The Great Indian Vanishing Act

The more things seem to change in India,the more they remain the same.The last General Elections for the 15th Lok Sabha might have thrown in a hint of youthful exuberance and energy into our political system,but the graceful unwillingness of our MP’s to attend parliamentary proceeding is threatening to play truant with the India 2020 dream.Apart from the ongoing faux pas,the unruly behavior of our leaders and their theatrics in the parliament  disregard the very concept of a fruitful democracy.It was a decade of change,the common Indian man made careful and alert choices,when deciding their representatives.But it is customary for our leaders to take the people’s mandate for granted.That is being reflected in their dismal performance in the parliamentary debates and long,unexplained absence from the Parliament.As the nation debates about the missing MP’s from our Parliament,it would be interesting to ponder over a more realistic issue,is our democratic system responsible for this devil-may-care attitude?

The lackadaisical attitude of our leaders costs the exchequer dear.An estimated amount of Rs.14 lacs is spent for each hour of a parliamentary session.The abysmally low attendance accounts for the maladroit handling of our democratic system at the hand of our leaders.To our pre-1970’s leaders, parliamentary sessions were a means of intellectual brainstorming and a ritual which they sacredly adhered to.To the present genre,its all about useless rants or walkouts.That consultations can take a country forward,is a truth that our leaders have failed to grasp.

The trend of political parties fielding star candidates is not new.People like Govinda,Dharmendra,Hema Malini,Jaya Bhaduri,Bimal Jalan,Shyam Benegal,Vijay Mallya might be achievers in their own fields,but they have proved to be duds in our parliament.They have been spectacularly unimpressive,to say the least. Their non-participation in the debates along with long instances of absence makes up for a sorry picture.

The 2004 elections kick started a positive trend in Indian politics.The entry of young and daring candidates in the poll fray spiced up the contest.Even though some lost,many emerged victorious.Leaders like Rahul Gandhi,Naveen Jindal,Akhilesh Yadav,Varun Gandhi make up for the recent breed of politicians,who are enterprising and have become the face for their respective parties.Their energy during the debates in the House is infectious.They fare a lot better than the older MP’s. But even they have been found short of attendance in the floor of the House.They justify their absence by citing their visits to their constituencies,overseeing the developmental work under their MPLAD’s scheme.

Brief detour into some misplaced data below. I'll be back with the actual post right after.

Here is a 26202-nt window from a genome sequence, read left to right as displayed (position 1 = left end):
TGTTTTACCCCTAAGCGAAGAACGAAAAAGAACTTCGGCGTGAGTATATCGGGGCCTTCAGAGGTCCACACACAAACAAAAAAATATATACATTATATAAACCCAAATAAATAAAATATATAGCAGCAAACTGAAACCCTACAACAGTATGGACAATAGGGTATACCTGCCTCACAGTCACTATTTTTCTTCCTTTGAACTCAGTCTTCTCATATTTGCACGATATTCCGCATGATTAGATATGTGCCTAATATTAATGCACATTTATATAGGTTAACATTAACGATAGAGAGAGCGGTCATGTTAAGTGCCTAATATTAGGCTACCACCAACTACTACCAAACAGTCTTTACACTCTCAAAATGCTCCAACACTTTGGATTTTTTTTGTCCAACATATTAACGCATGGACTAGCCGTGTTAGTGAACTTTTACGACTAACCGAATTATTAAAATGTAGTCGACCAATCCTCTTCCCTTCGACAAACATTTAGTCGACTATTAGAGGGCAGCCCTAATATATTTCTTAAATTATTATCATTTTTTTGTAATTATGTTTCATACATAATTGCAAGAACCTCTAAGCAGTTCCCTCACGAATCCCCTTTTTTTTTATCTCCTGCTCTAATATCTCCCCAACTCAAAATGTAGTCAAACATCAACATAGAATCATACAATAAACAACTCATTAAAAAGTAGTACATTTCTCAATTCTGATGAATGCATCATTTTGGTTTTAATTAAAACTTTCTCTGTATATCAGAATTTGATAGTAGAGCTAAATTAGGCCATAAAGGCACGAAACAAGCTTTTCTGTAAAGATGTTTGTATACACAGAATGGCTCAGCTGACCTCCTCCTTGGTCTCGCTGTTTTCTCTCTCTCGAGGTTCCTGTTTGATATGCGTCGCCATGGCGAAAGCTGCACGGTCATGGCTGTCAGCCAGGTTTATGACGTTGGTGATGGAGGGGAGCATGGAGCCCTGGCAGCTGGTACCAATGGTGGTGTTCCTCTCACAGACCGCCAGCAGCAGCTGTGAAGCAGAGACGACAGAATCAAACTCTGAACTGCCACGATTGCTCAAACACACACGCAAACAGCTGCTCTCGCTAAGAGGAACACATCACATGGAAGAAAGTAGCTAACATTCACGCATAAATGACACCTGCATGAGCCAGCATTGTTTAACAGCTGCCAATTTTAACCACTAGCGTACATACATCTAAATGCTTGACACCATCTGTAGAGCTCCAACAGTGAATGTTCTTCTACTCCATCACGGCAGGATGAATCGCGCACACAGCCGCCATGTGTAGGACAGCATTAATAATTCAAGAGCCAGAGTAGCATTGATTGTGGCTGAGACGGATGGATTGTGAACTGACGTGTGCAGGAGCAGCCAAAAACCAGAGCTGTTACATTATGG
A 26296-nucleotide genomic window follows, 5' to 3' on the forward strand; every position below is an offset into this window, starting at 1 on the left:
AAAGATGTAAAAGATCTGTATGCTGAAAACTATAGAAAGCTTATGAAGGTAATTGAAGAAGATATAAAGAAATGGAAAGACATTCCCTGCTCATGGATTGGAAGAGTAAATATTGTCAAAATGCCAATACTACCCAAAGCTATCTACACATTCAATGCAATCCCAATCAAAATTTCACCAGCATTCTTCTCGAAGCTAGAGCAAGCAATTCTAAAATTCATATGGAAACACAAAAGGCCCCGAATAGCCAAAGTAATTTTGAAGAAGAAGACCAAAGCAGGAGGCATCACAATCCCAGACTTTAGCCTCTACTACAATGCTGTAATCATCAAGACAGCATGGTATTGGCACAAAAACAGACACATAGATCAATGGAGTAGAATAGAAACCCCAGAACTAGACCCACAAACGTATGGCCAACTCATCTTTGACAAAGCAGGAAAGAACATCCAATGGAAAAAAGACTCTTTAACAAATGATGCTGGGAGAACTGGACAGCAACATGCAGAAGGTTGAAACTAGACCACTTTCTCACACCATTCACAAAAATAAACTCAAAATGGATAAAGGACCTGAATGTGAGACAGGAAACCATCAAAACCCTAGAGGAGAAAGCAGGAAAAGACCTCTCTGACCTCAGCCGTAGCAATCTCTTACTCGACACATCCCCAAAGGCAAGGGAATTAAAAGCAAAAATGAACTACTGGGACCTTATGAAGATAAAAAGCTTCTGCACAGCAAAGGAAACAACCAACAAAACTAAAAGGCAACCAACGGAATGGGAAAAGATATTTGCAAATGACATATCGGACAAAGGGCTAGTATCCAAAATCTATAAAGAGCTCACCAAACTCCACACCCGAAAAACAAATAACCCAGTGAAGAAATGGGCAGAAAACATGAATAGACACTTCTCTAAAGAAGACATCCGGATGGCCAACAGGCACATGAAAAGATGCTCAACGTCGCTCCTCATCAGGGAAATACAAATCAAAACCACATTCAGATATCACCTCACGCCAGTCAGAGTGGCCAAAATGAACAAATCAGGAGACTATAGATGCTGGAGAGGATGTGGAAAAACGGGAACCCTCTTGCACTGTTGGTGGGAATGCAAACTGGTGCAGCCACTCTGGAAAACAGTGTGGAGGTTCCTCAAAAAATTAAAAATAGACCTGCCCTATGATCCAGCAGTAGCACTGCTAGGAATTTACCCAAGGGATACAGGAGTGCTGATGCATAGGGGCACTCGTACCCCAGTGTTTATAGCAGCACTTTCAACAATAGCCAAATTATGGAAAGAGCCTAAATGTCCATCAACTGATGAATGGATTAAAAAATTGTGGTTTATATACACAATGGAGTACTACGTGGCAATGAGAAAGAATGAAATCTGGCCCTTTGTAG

The Citizens’ Report on Governance and Development 2008-09 by civil society organisation National Social Watch (NSW) has reported that the House often operates at below their stipulated strength of 10%.Recently,during the price rise debate in November,only 26 of the 545 MP’s in Lok Sabha were present.The House thus operated below their mandatory quorum.The PRS Legislative Research shows that over 25% MP’s participated in either one or two debates.In keeping with the rushed pace of the sessions,the time spent in debating the bills is also severely compressed.The absence of MP’s doesn’t make it any better.

Many would argue as to why should the presence of MP’s matter anyway?Here is how.With the steady decline in the no. of sittings of the parliament in a year, the number of ordinances passed by the Lower House seems a mere pittance when compared to that in 1990’s.Even though Lok Sabha traditionally meets for a longer duration than the Rajya Sabha,it now meets almost as many days as the RS.The long pending demand for the stipulation of a minimum duration for a legislative session has been repeatedly scuttled by the Members. The absence of the MP’s only aggravates the situation.To sum it up,the Pariament is rapidly becoming unproductive.
The problem is,that presence in the House is not legally binding and does not pin down our leaders to fix targets for the respective parliamentary session The Question Hour has seen abandonment of questions just due to the absence of MP’s supposed to be asking the questions. Amid suggestions for a longer Question Hour,the leaders have to look into the matter seriously.

With prudence non-forthcoming from our politicians,only an all-party consensus regarding the attendance in the Parliament can mitigate the problem.To improve the level of attendance in the Parliament,the parties and their elected representatives must understand their role in the nation-building process.They must take their responsibilities more seriously. Another way might be to increase the level of quorum in the Parliament from the existing 10 percent. We also might explore the possibility of allowing willing MP’s to ask questions on their colleagues behalf to avoid the lapse of the questions.

Often, it has been seen that the imbecility of people invites the impudence of power from our politicians.It’s time we made smart choices, so that we elect people who are willing to serve the nation and take their job much more seriously.As they say,that our choices define our lives.We need to sieve out actual leaders from the imposters.Let’s stop the mockery of our democracy,once and for all.

Manas Ranjan

[Image courtesy:×0.jpg]